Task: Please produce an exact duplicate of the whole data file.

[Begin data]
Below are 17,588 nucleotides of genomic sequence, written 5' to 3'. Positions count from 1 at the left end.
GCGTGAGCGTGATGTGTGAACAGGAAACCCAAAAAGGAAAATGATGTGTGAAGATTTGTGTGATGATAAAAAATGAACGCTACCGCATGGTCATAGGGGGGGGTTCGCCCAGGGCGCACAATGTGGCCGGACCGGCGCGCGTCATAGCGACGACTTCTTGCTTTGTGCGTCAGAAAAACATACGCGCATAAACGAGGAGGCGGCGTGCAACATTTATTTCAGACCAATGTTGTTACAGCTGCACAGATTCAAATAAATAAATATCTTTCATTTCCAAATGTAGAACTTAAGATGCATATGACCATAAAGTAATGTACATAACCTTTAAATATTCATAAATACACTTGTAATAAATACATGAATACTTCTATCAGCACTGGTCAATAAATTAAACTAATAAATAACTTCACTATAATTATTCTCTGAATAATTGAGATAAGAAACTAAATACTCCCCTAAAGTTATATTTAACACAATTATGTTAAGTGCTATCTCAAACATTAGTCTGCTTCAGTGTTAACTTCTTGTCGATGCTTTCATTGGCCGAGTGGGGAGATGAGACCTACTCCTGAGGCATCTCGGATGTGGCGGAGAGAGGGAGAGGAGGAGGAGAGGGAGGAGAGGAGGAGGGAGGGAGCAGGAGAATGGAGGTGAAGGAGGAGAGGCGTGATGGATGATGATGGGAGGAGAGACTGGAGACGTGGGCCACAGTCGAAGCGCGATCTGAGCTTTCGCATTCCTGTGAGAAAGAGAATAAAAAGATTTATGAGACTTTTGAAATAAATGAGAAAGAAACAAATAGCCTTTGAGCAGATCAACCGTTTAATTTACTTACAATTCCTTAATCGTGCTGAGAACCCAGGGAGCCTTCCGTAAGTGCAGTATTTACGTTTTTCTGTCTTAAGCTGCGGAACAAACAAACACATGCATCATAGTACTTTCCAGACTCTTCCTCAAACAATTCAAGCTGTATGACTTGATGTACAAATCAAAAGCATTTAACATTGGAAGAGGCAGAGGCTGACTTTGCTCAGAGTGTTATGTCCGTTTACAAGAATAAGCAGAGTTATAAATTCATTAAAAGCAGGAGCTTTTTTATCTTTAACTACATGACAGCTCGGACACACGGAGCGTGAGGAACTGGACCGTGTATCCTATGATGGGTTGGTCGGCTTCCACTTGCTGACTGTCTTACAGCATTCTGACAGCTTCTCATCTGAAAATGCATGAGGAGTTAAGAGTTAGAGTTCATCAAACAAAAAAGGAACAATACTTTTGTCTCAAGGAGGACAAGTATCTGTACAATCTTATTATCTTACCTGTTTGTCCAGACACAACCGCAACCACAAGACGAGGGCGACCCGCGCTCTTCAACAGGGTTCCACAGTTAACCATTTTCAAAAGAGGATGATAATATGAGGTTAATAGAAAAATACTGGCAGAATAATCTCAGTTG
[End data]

Below are 17,588 nucleotides of genomic sequence, written 5' to 3'. Positions count from 1 at the left end.
GCGTGAGCGTGATGTGTGAACAGGAAACCCAAAAAGGAAAATGATGTGTGAAGATTTGTGTGATGATAAAAAATGAACGCTACCGCATGGTCATAGGGGGGGGTTCGCCCAGGGCGCACAATGTGGCCGGACCGGCGCGCGTCATAGCGACGACTTCTTGCTTTGTGCGTCAGAAAAACATACGCGCATAAACGAGGAGGCGGCGTGCAACATTTATTTCAGACCAATGTTGTTACAGCTGCACAGATTCAAATAAATAAATATCTTTCATTTCCAAATGTAGAACTTAAGATGCATATGACCATAAAGTAATGTACATAACCTTTAAATATTCATAAATACACTTGTAATAAATACATGAATACTTCTATCAGCACTGGTCAATAAATTAAACTAATAAATAACTTCACTATAATTATTCTCTGAATAATTGAGATAAGAAACTAAATACTCCCCTAAAGTTATATTTAACACAATTATGTTAAGTGCTATCTCAAACATTAGTCTGCTTCAGTGTTAACTTCTTGTCGATGCTTTCATTGGCCGAGTGGGGAGATGAGACCTACTCCTGAGGCATCTCGGATGTGGCGGAGAGAGGGAGAGGAGGAGGAGAGGGAGGAGAGGAGGAGGGAGGGAGCAGGAGAATGGAGGTGAAGGAGGAGAGGCGTGATGGATGATGATGGGAGGAGAGACTGGAGACGTGGGCCACAGTCGAAGCGCGATCTGAGCTTTCGCATTCCTGTGAGAAAGAGAATAAAAAGATTTATGAGACTTTTGAAATAAATGAGAAAGAAACAAATAGCCTTTGAGCAGATCAACCGTTTAATTTACTTACAATTCCTTAATCGTGCTGAGAACCCAGGGAGCCTTCCGTAAGTGCAGTATTTACGTTTTTCTGTCTTAAGCTGCGGAACAAACAAACACATGCATCATAGTACTTTCCAGACTCTTCCTCAAACAATTCAAGCTGTATGACTTGATGTACAAATCAAAAGCATTTAACATTGGAAGAGGCAGAGGCTGACTTTGCTCAGAGTGTTATGTCCGTTTACAAGAATAAGCAGAGTTATAAATTCATTAAAAGCAGGAGCTTTTTTATCTTTAACTACATGACAGCTCGGACACACGGAGCGTGAGGAACTGGACCGTGTATCCTATGATGGGTTGGTCGGCTTCCACTTGCTGACTGTCTTACAGCATTCTGACAGCTTCTCATCTGAAAATGCATGAGGAGTTAAGAGTTAGAGTTCATCAAACAAAAAAGGAACAATACTTTTGTCTCAAGGAGGACAAGTATCTGTACAATCTTATTATCTTACCTGTTTGTCCAGACACAACCGCAACCACAAGACGAGGGCGACCCGCGCTCTTCAACAGGGTTCCACAGTTAACCATTTTCAAAAGAGGATGATAATATGAGGTTAATAGAAAAATACTGGCAGAATAATCTCAGTTG